A Bold Plan to Reshape the Central Valley Flood Plain – New York Times Bay Area
Jacob Katz stood shin-deep in a flooded rice paddy that is often dried out at this time of year. He thrust his hand into a writhing mass of baby salmon in his net and plucked three of the silver fry from the wind-whipped water’s surface.
In late January, five acres of this farmland in Yolo County was flooded and stocked with thousands of weeks-old Chinook salmon. It was the beginning of a three-year experiment that conservationists and government officials hope will provide scientific data to help guide a sweeping transformation of riverfront lands throughout the Central Valley, California’s prolific farming region. Continue reading…
WTF is the IPCC? – Grist
You’re going to be hearing a lot about the Intergovernmental Panel on Climate Change during the next couple of weeks. And then again in spurts during the coming year. The IPCC is the world’s foremost authority on — you guessed it — climate change. It’s the top cat, the big cheese, the heavyweight champion of the world community of climate experts.
So, WTF is it?
It’s a scientific group set up in 1988 by two divisions of the United Nations. The goal was to form a body that would provide policymakers with trusted, cutting-edge information about climate change.
Thousands of climate scientists from around the world volunteer their time to analyze and summarize the latest and best science. The result: Big, fat reports.
And now the IPCC is dropping its first big report in six years — a scientific inventory of the combined knowledge of all the brightest minds in climate science. Needless to say, climate skeptics are not too pleased at such a robust body of science coalescing before the world’s eyes. Continue reading …
The Macro of Myco — The Ascender
Reaching the lush science campus involved heading south from Delhi, just over the state border, along the trash-strewn Faridabad Road. The alkaline fields of dust along the side of the highway are poisonous to most plants, hospitable only for patches of the most rugged and ragged of species. Cars honked, buffalos labored, and I coughed. A fence loomed along the left side, opposite a temple and a rundown snack stand. On the other side of that fence, scientists were mass-producing spores that are rescuing broken down lands just like this one.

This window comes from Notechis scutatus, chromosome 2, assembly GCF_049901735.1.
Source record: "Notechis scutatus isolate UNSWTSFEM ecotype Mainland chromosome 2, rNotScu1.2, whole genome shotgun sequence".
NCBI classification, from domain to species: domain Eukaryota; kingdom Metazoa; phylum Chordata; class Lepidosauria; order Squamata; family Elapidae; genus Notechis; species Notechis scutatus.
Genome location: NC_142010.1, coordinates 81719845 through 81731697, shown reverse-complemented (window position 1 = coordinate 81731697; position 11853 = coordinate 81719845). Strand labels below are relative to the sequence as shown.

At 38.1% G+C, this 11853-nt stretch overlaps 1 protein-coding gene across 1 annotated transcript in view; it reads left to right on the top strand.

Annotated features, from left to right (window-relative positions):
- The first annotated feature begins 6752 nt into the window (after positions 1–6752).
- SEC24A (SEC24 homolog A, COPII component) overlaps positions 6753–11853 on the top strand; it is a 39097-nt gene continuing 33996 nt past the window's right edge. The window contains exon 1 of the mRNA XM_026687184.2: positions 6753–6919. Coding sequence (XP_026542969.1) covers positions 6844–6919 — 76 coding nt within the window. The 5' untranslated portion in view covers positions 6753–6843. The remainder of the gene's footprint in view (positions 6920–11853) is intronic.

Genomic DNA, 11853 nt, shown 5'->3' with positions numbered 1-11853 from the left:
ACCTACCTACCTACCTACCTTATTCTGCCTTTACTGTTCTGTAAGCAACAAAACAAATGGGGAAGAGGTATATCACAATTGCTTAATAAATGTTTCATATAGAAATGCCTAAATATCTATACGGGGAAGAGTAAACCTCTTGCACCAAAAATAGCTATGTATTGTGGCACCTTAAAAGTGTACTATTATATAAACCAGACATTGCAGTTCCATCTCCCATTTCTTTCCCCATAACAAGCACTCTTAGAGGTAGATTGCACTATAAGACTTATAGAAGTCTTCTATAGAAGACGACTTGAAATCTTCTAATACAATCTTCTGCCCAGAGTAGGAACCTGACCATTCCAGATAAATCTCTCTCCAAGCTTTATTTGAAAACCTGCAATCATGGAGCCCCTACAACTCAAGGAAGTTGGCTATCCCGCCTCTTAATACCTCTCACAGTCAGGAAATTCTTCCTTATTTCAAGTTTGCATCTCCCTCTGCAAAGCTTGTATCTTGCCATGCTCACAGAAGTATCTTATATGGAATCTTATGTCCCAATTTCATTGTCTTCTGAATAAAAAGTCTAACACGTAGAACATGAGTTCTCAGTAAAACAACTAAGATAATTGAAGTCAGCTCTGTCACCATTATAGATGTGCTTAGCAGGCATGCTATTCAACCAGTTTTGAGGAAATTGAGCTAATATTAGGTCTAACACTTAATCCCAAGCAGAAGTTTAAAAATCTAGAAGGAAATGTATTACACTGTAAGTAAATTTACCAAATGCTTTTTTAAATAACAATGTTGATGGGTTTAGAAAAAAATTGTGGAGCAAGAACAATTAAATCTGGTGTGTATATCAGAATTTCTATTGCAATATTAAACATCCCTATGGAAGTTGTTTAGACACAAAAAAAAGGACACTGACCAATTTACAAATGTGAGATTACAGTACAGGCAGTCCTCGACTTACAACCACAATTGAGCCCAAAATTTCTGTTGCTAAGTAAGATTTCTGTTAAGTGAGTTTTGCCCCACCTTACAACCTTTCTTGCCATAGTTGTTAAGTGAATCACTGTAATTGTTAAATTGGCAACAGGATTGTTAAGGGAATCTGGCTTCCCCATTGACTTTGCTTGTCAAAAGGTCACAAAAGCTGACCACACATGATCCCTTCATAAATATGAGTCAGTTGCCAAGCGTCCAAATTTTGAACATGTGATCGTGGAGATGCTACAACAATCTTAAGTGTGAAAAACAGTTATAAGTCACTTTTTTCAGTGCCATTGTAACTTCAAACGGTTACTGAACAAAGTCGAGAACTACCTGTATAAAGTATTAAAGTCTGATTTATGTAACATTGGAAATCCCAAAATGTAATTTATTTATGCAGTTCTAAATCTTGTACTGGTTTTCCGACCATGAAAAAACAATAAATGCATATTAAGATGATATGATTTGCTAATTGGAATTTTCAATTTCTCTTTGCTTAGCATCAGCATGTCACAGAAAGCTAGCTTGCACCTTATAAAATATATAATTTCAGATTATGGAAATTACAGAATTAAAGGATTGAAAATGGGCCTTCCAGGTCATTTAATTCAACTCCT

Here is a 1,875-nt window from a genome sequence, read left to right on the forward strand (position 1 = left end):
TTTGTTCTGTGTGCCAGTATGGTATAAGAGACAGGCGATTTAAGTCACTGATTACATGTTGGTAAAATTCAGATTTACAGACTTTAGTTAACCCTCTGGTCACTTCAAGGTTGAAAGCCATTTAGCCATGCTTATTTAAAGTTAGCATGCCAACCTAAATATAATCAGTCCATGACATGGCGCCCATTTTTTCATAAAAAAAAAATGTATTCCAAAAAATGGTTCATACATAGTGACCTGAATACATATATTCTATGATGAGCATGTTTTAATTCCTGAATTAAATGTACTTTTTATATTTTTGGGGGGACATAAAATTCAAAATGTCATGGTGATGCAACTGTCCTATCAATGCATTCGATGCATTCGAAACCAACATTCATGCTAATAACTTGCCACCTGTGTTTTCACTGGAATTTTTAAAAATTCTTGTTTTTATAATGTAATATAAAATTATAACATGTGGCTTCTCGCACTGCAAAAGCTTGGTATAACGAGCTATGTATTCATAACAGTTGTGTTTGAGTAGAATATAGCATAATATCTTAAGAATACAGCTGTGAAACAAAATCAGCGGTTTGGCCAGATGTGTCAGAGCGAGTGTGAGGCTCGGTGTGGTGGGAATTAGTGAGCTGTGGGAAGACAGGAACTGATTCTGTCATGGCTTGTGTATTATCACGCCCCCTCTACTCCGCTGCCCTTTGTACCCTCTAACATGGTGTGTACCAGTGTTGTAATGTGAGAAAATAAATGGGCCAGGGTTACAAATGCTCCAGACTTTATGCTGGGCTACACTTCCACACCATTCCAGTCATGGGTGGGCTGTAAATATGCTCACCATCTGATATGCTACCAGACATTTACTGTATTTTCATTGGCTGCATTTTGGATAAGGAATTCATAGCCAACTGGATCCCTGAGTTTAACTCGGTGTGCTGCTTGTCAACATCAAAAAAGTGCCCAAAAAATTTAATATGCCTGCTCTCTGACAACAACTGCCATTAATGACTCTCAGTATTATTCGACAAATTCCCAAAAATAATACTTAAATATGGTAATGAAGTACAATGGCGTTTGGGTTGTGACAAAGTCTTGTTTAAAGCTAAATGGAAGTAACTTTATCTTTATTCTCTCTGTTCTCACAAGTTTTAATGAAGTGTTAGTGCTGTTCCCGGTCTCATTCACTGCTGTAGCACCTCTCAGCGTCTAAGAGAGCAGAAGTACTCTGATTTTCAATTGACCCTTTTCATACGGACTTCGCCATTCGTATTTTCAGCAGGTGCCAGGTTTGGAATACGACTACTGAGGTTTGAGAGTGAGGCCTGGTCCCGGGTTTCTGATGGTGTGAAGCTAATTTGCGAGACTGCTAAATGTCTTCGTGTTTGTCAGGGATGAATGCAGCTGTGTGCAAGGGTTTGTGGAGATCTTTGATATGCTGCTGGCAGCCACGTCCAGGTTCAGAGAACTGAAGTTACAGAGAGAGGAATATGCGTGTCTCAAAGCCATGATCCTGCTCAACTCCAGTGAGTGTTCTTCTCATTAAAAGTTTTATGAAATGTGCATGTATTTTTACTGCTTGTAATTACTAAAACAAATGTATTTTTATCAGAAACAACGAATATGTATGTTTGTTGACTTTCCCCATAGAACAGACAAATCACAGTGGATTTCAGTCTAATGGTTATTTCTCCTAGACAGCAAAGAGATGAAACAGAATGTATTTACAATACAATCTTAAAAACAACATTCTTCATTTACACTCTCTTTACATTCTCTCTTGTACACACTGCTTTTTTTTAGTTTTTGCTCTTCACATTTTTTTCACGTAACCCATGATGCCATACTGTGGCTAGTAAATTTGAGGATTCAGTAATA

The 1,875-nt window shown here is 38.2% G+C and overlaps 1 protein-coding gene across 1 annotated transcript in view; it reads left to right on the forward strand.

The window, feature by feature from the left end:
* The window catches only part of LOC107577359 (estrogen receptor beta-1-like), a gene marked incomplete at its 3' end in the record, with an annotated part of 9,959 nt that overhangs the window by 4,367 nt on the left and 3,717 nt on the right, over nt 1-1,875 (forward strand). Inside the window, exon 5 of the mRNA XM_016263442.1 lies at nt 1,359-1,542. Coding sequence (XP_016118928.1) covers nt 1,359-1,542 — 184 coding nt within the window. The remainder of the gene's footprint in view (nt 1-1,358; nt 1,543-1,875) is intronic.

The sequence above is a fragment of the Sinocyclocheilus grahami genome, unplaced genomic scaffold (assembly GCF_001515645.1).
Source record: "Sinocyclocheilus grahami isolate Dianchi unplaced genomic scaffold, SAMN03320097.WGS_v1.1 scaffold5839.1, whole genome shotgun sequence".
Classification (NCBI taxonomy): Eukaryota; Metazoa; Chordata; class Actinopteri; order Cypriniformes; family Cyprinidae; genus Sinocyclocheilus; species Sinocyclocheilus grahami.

The auto rickshaw was still sputtering as I stepped out. I handed the driver some rupees and walked up the driveway to the guarded gates of The Energy and Resources Institute. As I stepped through TERI’s fence line, I took in the spectacle of an oasis. To my left was a gleaming green golf course. Caddies stirred, mistaking my interest for that of a golfer. A guard told me cricket ovals were off to the right, past the trees and the solar panel-covered parking lot. Ahead was a wide path that disappeared into jungle.
Somebody ought hand me a drink with a miniature umbrella.
Out of the shadows of the jungle appeared an electric buggy. Internal combustion engines are banned on the campus. The buggy ferried me quietly down the path and through the half mile of acacia trees, gardens, bamboo and rows of palm trees to Alok Adholeya’s laboratory on the other side.
If green-thumbed people ever got together to vote on who had the greenest thumb, this guy might win. The microbiologist is a maestro of mycorrhizae – the name given to an ancient subterranean union between fungi and plants. Continue reading…
I wake up and suck a bowl of charred asbestos through a dirty bong.